Natural Wood Expectations
 
Creating a space that is uniquely your own can be overwhelming process. Explore this section to learn all you need to know to be confident in the choices you make.
 
“In nature, nothing is perfect and everything is perfect. Trees can be contorted, bent in weird ways, and they are still beautiful.”-Alice Walker
It’s hard to believe, but the materials for you dream space had a life long before you. And it is that history that makes them perfect for your home. Before they look residence in your home, they lived in nature. And, in many ways, nature lived in them. This is evident in the grain of the wood, the pinholes, the knots, the burls and the eclectic coloration left behind by mineral deposits. If you look closely, you can read the story of their former life. As with all organic material, there are also things to expect as the wood adjusts to a new life in your home.
 

Joint Lines

Wood is in a constant state of expansion and contraction.

This normal movement may cause some hairline cracks at the joints in the finish surface on cabinet doors and face frames.

This is a natural occurrence and does not weaken or diminish the strength of the joints.

End Grain

End grain surfaces are softer in composition than other areas of the wood.

As such, they absorb more stain and often appear darker.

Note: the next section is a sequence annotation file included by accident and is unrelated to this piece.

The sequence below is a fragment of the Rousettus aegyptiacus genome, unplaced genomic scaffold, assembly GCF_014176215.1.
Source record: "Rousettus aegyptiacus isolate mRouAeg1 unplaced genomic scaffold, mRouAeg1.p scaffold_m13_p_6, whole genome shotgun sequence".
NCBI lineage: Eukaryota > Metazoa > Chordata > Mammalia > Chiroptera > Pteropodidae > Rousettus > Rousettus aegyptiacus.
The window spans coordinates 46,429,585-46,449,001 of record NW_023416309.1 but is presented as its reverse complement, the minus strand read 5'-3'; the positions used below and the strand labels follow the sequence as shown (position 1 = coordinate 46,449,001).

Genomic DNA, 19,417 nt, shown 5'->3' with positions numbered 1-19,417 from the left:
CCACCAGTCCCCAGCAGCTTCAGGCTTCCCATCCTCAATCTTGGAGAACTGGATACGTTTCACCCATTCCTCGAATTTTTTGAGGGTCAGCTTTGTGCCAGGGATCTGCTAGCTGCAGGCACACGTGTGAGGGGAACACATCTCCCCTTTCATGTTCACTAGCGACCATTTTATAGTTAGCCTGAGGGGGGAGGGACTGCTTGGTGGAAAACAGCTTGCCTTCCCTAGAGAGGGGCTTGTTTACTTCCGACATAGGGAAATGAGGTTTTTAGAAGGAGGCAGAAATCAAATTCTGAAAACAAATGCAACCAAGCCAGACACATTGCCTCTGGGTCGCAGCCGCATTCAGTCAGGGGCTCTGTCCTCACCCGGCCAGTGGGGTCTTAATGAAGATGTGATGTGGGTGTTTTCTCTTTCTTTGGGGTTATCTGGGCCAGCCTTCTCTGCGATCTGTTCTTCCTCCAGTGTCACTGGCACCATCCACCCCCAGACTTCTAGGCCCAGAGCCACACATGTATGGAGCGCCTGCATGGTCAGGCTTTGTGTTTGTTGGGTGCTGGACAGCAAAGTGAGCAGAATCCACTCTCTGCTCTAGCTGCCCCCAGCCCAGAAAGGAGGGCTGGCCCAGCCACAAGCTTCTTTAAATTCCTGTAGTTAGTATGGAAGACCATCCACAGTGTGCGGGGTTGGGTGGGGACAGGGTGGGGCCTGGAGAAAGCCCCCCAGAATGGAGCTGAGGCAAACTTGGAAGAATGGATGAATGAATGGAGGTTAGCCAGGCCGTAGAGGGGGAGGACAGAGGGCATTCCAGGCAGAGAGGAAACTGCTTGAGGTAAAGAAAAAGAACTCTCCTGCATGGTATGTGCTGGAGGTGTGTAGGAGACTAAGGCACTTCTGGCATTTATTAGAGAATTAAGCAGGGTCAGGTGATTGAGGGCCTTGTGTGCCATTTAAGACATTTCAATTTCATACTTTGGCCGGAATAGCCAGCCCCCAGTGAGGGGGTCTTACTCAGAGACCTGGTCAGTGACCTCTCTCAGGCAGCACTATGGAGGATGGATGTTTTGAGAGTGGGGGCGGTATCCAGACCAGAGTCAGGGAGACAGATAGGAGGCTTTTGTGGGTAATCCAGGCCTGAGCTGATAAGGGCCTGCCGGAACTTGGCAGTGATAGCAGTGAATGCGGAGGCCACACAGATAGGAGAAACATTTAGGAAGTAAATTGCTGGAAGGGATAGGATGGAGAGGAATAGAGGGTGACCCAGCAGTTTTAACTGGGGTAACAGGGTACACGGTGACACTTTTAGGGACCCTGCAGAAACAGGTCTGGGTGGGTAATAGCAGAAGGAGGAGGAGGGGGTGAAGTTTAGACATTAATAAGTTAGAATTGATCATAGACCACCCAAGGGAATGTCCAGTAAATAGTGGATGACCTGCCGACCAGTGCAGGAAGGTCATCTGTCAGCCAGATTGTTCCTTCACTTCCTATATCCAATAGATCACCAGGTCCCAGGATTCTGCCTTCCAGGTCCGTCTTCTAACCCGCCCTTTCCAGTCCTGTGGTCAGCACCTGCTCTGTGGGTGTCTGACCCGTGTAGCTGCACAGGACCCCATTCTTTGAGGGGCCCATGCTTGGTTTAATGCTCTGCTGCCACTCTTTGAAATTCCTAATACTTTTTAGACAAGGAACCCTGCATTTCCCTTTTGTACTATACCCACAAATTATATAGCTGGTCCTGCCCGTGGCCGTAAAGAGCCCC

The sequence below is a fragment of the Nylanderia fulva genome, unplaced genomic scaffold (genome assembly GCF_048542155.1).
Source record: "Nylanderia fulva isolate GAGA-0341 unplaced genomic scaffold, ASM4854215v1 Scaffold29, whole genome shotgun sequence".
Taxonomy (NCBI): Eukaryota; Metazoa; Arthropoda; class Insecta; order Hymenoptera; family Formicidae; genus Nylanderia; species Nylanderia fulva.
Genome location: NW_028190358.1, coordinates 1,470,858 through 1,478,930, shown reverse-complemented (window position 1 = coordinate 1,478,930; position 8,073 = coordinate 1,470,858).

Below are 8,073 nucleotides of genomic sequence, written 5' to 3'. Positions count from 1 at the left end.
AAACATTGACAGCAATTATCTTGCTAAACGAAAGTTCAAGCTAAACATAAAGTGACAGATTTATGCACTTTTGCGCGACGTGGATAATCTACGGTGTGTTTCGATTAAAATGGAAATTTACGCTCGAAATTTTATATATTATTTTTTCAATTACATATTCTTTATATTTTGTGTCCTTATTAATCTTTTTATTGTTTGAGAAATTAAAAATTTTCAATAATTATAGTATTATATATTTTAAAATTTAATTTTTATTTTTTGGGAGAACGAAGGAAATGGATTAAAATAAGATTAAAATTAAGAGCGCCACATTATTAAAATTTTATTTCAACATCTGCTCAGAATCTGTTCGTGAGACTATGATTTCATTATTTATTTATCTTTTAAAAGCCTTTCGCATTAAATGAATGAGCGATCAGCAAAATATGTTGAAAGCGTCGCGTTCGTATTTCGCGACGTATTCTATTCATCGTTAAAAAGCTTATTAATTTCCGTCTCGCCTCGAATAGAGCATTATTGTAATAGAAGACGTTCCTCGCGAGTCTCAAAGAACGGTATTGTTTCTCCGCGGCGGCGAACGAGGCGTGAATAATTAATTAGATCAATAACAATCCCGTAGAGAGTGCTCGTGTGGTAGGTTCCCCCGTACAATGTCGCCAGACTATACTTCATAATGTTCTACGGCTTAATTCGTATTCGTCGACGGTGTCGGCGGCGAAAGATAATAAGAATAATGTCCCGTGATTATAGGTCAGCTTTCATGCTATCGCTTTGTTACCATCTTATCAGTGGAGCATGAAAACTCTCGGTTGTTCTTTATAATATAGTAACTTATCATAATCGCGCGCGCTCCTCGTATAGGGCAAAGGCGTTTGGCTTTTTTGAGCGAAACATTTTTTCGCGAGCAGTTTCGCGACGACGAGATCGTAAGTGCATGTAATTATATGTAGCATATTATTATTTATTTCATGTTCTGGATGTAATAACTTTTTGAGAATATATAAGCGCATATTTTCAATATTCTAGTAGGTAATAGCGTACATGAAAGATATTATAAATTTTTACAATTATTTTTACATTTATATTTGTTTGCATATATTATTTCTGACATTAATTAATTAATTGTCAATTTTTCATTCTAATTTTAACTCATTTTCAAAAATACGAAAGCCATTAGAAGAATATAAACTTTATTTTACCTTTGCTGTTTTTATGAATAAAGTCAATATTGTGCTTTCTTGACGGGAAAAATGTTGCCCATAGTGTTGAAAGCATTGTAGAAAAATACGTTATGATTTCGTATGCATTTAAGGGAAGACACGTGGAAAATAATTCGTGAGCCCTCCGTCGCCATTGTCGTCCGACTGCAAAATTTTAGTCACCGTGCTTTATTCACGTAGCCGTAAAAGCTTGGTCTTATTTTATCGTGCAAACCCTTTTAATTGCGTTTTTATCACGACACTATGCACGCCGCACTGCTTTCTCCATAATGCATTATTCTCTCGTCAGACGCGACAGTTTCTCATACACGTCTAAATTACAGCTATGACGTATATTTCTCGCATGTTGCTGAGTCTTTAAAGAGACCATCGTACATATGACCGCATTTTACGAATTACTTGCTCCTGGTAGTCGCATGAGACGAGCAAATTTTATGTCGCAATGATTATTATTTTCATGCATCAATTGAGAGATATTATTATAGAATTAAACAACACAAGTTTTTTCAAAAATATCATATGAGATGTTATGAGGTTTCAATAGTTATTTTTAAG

This is a natural reaction and potential variances cannot be prevented.

Mineral Streaks

In nature, mineral deposits may form in the wood as the tree extracts nutrients from the soil.

Common in many wood types, these mineral deposits cause blackish-blue streaks in the grain.

When a finish is applied to mineral streaks, it may appear lighter or darker than other areas of your cabinetry.

 

A wood product is typically affected by environmental conditions that may alter its appearance from what it looked like when it was new. Here are a few conditions to keep in mind:

  •  As wood ages, the appearance of the finish may change or darken over time due to environmental factors such as interior lighting, sunlight and humidity.
  •  Finishes react to prolonged exposure to tobacco smoke, resulting in discoloration, which is especially noticeable on white and lighter finishes.
  •  Ovens and ranges emit heat and steam during operation. To protect the finish of adjacent cabinets, we strongly recommend the use of heat shields. On painted cabinetry, heat shields are required.
  •  Showroom cabinetry samples, depending on age, room lighting and environmental factors, may look different from the new cabinetry installed in your home.

All mayland finishes are hand-crafted. As such, each door will be consistently unique. In addition, the natural characteristics of wood lend themselves to color variation, and this is also true when finish is applied. Veneer wood absorbs more stain than solid wood and will appear darker. Some door styles are built with a solid wood frame and a veneer center panel, which will show more color variation than doors with all solid wood components.